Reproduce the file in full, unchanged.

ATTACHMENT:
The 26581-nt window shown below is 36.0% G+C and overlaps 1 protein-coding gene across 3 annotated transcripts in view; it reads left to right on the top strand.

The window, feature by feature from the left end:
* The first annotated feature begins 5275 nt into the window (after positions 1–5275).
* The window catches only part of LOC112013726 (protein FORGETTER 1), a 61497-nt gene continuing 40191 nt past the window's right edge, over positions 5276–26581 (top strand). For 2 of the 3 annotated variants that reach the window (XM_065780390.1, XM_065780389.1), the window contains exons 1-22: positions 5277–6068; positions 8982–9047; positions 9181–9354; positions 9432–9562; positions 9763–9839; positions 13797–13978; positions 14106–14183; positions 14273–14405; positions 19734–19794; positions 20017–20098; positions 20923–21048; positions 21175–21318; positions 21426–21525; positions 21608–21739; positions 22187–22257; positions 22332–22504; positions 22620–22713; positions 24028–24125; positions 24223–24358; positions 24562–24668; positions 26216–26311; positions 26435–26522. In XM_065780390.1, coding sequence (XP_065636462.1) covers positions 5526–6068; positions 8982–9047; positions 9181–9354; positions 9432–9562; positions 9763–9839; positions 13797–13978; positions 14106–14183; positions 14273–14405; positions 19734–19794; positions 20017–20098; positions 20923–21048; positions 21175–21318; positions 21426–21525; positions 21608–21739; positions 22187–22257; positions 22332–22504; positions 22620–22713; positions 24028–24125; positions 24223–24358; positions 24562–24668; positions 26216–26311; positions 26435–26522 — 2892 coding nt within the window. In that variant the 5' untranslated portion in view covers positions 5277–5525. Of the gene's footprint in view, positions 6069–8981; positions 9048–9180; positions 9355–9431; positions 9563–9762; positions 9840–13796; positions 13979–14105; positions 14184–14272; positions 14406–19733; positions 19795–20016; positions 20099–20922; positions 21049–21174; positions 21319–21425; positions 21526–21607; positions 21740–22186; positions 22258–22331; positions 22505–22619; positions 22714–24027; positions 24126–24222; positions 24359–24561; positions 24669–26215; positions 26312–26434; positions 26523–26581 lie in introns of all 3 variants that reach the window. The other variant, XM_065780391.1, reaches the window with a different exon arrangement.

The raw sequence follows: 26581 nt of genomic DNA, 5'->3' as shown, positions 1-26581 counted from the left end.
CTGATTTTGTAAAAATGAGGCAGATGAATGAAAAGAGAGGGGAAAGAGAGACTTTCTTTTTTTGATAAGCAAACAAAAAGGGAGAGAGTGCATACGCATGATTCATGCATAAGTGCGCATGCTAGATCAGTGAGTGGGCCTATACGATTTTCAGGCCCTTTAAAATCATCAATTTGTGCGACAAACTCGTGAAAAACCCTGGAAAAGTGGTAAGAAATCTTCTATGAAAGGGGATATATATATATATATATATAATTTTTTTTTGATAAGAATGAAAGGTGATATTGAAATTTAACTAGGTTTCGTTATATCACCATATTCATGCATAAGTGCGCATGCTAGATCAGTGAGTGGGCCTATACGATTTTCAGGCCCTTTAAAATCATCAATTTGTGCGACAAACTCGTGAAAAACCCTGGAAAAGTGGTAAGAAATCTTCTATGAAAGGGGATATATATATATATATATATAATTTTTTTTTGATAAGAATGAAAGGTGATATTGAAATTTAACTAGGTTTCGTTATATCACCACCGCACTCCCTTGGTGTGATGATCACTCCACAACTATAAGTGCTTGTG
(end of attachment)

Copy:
The 26581-nt window shown below is 36.0% G+C and overlaps 1 protein-coding gene across 3 annotated transcripts in view; it reads left to right on the top strand.

The window, feature by feature from the left end:
* The first annotated feature begins 5275 nt into the window (after positions 1–5275).
* The window catches only part of LOC112013726 (protein FORGETTER 1), a 61497-nt gene continuing 40191 nt past the window's right edge, over positions 5276–26581 (top strand). For 2 of the 3 annotated variants that reach the window (XM_065780390.1, XM_065780389.1), the window contains exons 1-22: positions 5277–6068; positions 8982–9047; positions 9181–9354; positions 9432–9562; positions 9763–9839; positions 13797–13978; positions 14106–14183; positions 14273–14405; positions 19734–19794; positions 20017–20098; positions 20923–21048; positions 21175–21318; positions 21426–21525; positions 21608–21739; positions 22187–22257; positions 22332–22504; positions 22620–22713; positions 24028–24125; positions 24223–24358; positions 24562–24668; positions 26216–26311; positions 26435–26522. In XM_065780390.1, coding sequence (XP_065636462.1) covers positions 5526–6068; positions 8982–9047; positions 9181–9354; positions 9432–9562; positions 9763–9839; positions 13797–13978; positions 14106–14183; positions 14273–14405; positions 19734–19794; positions 20017–20098; positions 20923–21048; positions 21175–21318; positions 21426–21525; positions 21608–21739; positions 22187–22257; positions 22332–22504; positions 22620–22713; positions 24028–24125; positions 24223–24358; positions 24562–24668; positions 26216–26311; positions 26435–26522 — 2892 coding nt within the window. In that variant the 5' untranslated portion in view covers positions 5277–5525. Of the gene's footprint in view, positions 6069–8981; positions 9048–9180; positions 9355–9431; positions 9563–9762; positions 9840–13796; positions 13979–14105; positions 14184–14272; positions 14406–19733; positions 19795–20016; positions 20099–20922; positions 21049–21174; positions 21319–21425; positions 21526–21607; positions 21740–22186; positions 22258–22331; positions 22505–22619; positions 22714–24027; positions 24126–24222; positions 24359–24561; positions 24669–26215; positions 26312–26434; positions 26523–26581 lie in introns of all 3 variants that reach the window. The other variant, XM_065780391.1, reaches the window with a different exon arrangement.

The raw sequence follows: 26581 nt of genomic DNA, 5'->3' as shown, positions 1-26581 counted from the left end.
CTGATTTTGTAAAAATGAGGCAGATGAATGAAAAGAGAGGGGAAAGAGAGACTTTCTTTTTTTGATAAGCAAACAAAAAGGGAGAGAGTGCATACGCATGATTCATGCATAAGTGCGCATGCTAGATCAGTGAGTGGGCCTATACGATTTTCAGGCCCTTTAAAATCATCAATTTGTGCGACAAACTCGTGAAAAACCCTGGAAAAGTGGTAAGAAATCTTCTATGAAAGGGGATATATATATATATATATATAATTTTTTTTTGATAAGAATGAAAGGTGATATTGAAATTTAACTAGGTTTCGTTATATCACCATATTCATGCATAAGTGCGCATGCTAGATCAGTGAGTGGGCCTATACGATTTTCAGGCCCTTTAAAATCATCAATTTGTGCGACAAACTCGTGAAAAACCCTGGAAAAGTGGTAAGAAATCTTCTATGAAAGGGGATATATATATATATATATATAATTTTTTTTTGATAAGAATGAAAGGTGATATTGAAATTTAACTAGGTTTCGTTATATCACCACCGCACTCCCTTGGTGTGATGATCACTCCACAACTATAAGTGCTTGTG